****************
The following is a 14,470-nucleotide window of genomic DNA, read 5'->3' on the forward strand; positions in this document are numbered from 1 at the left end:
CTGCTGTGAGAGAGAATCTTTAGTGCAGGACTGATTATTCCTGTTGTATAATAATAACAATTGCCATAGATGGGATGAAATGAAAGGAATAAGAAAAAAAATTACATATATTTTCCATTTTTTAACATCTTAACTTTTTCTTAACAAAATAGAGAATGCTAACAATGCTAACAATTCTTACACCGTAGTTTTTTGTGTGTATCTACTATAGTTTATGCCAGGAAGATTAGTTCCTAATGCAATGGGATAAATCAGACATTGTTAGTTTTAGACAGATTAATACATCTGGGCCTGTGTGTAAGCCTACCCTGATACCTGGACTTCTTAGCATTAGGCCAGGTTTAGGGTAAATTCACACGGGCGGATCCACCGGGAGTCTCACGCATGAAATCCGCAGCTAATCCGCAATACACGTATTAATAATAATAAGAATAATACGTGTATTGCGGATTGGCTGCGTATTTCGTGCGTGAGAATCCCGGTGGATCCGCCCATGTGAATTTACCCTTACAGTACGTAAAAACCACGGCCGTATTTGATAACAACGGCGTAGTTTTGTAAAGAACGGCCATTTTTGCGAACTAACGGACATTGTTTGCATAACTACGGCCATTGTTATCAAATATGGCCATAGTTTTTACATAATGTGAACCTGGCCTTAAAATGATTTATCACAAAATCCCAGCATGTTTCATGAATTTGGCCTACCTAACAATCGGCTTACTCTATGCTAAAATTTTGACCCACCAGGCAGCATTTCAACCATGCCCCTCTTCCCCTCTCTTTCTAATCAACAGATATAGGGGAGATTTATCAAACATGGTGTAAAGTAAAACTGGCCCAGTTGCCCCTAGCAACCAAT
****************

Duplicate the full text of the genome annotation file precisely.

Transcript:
The following is a 14,470-nucleotide window of genomic DNA, read 5'->3' on the forward strand; positions in this document are numbered from 1 at the left end:
CTGCTGTGAGAGAGAATCTTTAGTGCAGGACTGATTATTCCTGTTGTATAATAATAACAATTGCCATAGATGGGATGAAATGAAAGGAATAAGAAAAAAAATTACATATATTTTCCATTTTTTAACATCTTAACTTTTTCTTAACAAAATAGAGAATGCTAACAATGCTAACAATTCTTACACCGTAGTTTTTTGTGTGTATCTACTATAGTTTATGCCAGGAAGATTAGTTCCTAATGCAATGGGATAAATCAGACATTGTTAGTTTTAGACAGATTAATACATCTGGGCCTGTGTGTAAGCCTACCCTGATACCTGGACTTCTTAGCATTAGGCCAGGTTTAGGGTAAATTCACACGGGCGGATCCACCGGGAGTCTCACGCATGAAATCCGCAGCTAATCCGCAATACACGTATTAATAATAATAAGAATAATACGTGTATTGCGGATTGGCTGCGTATTTCGTGCGTGAGAATCCCGGTGGATCCGCCCATGTGAATTTACCCTTACAGTACGTAAAAACCACGGCCGTATTTGATAACAACGGCGTAGTTTTGTAAAGAACGGCCATTTTTGCGAACTAACGGACATTGTTTGCATAACTACGGCCATTGTTATCAAATATGGCCATAGTTTTTACATAATGTGAACCTGGCCTTAAAATGATTTATCACAAAATCCCAGCATGTTTCATGAATTTGGCCTACCTAACAATCGGCTTACTCTATGCTAAAATTTTGACCCACCAGGCAGCATTTCAACCATGCCCCTCTTCCCCTCTCTTTCTAATCAACAGATATAGGGGAGATTTATCAAACATGGTGTAAAGTAAAACTGGCCCAGTTGCCCCTAGCAACCAAT